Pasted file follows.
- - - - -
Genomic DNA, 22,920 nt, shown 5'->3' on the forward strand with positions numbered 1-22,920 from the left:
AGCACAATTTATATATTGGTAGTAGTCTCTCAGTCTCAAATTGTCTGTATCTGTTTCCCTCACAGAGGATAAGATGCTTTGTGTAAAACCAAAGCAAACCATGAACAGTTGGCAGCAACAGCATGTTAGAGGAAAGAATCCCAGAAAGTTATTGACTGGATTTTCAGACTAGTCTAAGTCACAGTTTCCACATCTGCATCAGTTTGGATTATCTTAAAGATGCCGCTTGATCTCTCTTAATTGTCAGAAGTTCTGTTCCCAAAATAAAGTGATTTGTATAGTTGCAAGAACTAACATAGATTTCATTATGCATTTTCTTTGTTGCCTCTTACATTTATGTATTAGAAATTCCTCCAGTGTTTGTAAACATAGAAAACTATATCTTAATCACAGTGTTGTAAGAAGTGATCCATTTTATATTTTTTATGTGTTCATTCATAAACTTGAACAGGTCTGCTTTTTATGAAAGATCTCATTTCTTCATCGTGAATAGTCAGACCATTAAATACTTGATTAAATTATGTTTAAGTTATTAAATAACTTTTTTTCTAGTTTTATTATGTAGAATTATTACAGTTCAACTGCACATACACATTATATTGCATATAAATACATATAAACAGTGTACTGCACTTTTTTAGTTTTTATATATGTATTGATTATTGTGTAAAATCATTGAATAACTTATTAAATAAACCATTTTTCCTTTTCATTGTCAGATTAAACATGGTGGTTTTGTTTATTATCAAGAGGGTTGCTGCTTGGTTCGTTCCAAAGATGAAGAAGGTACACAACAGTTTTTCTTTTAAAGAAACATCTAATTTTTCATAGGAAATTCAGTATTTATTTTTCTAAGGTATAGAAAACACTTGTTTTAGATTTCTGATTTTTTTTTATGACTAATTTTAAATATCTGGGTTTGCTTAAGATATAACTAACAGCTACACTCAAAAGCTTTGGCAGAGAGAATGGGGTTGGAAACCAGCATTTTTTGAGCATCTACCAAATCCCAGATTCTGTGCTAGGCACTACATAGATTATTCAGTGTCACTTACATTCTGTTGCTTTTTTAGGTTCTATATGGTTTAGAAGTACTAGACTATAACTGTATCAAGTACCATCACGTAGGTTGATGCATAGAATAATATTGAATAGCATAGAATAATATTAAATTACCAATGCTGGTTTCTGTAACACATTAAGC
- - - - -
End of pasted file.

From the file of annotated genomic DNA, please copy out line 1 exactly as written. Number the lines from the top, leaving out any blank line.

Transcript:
Genomic DNA, 22,920 nt, shown 5'->3' on the forward strand with positions numbered 1-22,920 from the left: